News & Reviews News Wire News photos: ‘Cardinal’ offers fleeting view of small-town celebration

News photos: ‘Cardinal’ offers fleeting view of small-town celebration

By Bob Johnston | December 5, 2023

Trip offers example of trackside sights as a selling point for rail travel

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Two people on horses
An equestrian unit takes part in the Crozet, Va., Christmas parade on Dec. 3 — as seen from onboard Amtrak’s Cardinal. Note the antler-wearing banner-holders at right. Bob Johnston

CROZET, Va. — “Surprise and delight” is language public-relations gurus routinely apply to whatever they are promoting, though you never know when it will actually occur while looking out the window of an Amtrak passenger train.

Last Sunday, Dec. 3, it happened aboard the Chicago-bound Cardinal about 12 miles west of Charlottesville, Va., on the Buckingham Branch Railroad’s former Chesapeake & Ohio main line. The annual Christmas parade in Crozet, Va. — population 9,224 — was in full swing just as the train bounded around a curve into town. Early morning rain had given way to mild temperatures and afternoon sunshine, so fortunately a camera was ready to record less than 30 seconds of the event at 2:14 p.m. EST

People with strollers in parade
It can be hard to differentiate between the spectators and the participants in a small-town parade. Bob Johnston

But that was enough time to witness horses prancing down the main highway next to the tracks, families with strollers enjoying the afternoon, and a spotless fire engine bringing up the rear as people lined the street. Was that Santa aboard?

Parade prepares to turn corner
A good crowd is on hand where the parade turns the corner. Bob Johnston

And just like that, the scene gave way to fields and forests.

The local Crozet Gazette says the parade was sponsored by the volunteer fire department, which offered “food off the grill, a bounce house, arts and crafts, and fire trucks to explore” at the firehouse after it was over. Crozet residents clearly enjoyed the afternoon.

Winter’s shortened days often provide fewer opportunities to see what’s going on in the towns Amtrak trains pass through. On the other hand, one of the unremarked pleasures of traveling around the holidays is to see how residents and merchants take pride in  their decorations. At night in a darkened roomette, there are few visual experiences more satisfying than watching an ever-changing array of light displays, especially in towns like Ashland, Va., and Montgomery, W.Va., where trains go slow through residential neigborhoods and festive downtowns. You never know what might be waiting around the next bend.

6 thoughts on “News photos: ‘Cardinal’ offers fleeting view of small-town celebration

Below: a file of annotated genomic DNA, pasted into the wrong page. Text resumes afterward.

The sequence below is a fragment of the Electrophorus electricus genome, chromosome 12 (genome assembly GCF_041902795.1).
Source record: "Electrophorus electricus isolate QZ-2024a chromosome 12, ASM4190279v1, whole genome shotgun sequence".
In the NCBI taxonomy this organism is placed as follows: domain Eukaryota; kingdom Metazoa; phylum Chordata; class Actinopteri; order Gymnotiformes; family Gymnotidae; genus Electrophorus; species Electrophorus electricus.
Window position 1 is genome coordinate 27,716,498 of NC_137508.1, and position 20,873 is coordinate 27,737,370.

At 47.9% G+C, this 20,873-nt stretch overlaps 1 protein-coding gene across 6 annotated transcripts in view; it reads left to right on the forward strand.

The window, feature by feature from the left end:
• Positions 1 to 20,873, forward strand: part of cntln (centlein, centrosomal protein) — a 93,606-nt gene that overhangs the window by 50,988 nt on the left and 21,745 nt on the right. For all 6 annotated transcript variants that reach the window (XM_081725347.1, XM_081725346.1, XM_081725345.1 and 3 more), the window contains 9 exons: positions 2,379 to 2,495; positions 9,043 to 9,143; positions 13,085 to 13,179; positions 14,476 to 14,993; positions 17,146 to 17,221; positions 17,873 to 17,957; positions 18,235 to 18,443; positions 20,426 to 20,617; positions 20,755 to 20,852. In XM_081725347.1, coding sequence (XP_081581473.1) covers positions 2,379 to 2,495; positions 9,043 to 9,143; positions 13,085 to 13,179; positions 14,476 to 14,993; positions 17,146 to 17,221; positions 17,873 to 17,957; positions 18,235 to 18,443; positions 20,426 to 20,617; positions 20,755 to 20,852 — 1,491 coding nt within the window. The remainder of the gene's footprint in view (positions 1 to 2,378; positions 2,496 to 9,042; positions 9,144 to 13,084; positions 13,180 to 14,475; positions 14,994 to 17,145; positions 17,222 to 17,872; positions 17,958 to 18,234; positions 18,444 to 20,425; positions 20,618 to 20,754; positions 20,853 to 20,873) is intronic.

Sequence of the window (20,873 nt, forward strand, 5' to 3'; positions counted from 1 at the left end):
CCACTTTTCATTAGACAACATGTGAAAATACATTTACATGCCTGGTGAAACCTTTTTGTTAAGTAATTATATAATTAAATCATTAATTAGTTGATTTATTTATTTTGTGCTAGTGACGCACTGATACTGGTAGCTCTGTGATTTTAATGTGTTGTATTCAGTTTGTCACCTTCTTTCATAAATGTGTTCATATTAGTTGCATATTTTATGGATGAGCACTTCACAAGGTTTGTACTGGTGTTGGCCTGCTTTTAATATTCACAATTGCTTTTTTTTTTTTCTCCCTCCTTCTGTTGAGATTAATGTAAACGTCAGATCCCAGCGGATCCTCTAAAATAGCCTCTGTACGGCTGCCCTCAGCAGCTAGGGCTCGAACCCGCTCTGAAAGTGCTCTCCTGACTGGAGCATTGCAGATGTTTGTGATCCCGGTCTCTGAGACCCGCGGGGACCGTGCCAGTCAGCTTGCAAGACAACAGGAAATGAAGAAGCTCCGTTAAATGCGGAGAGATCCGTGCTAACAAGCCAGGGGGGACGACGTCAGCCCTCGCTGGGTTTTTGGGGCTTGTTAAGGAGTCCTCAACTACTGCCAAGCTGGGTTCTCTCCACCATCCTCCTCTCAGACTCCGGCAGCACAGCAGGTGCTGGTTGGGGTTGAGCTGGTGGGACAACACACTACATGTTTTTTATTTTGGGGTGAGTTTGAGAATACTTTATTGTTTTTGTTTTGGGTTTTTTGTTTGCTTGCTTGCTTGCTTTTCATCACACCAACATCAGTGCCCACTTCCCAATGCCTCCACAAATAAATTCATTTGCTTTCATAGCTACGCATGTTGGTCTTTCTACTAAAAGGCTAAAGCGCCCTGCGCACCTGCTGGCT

1. One more reason for Amtrak to wash the windows on the trains. The ones I’ve seen lately coming out of and into New Orleans are filthy. Absolutely no excuse for this as watching the world go by is a big part of the experience of train travel.

  2. Bob you brought back memories of the time I was the engineer on Amtrak 19. We were running late and went through Suwanee, GA, during their Christmas parade. NS had a 10 mph speed restriction due to the parade crossing the tracks. We literally became a part of the parade as it was delayed due to us. And south of the crossing the parade followed the street parallel to the tracks. It was great as many of the people were looking at us and taking pics. And a delight for the kids.

  3. Great post! It’s my recommendation that every person should ride a train home at Christmastime at least once in their lives.

  4. I was onboard the Cardinal many years and decades now ago to watch fireworks across the Ohio river as a new year rolled in. Treasured memories . . .

  5. The town of Crozet was named after Claudius Crozet, the chief engineer of the Blue Ridge Tunnel that went under Rockfish Gap on Afton Mountain when it was built in the 1850s. It became part of the Virginia Central Railroad, which later became the C&O. The original tunnel was replaced with a new larger tunnel during WW2. The Cardinal will go through it shortly after it leaves Crozet. By the way, you can hike the original tunnel as it is now a trail. Just make sure to bring a good flashlight!

  6. Bob–What a delightful post! Your reporting is always insightful, and here you captured well one of the delights of traveling by train. Like probably all of your readers, I’ve spent many an hour gazing out those windows by day and night. Often it’s been when I should have been at least trying to sleep, but the window called and I answered.

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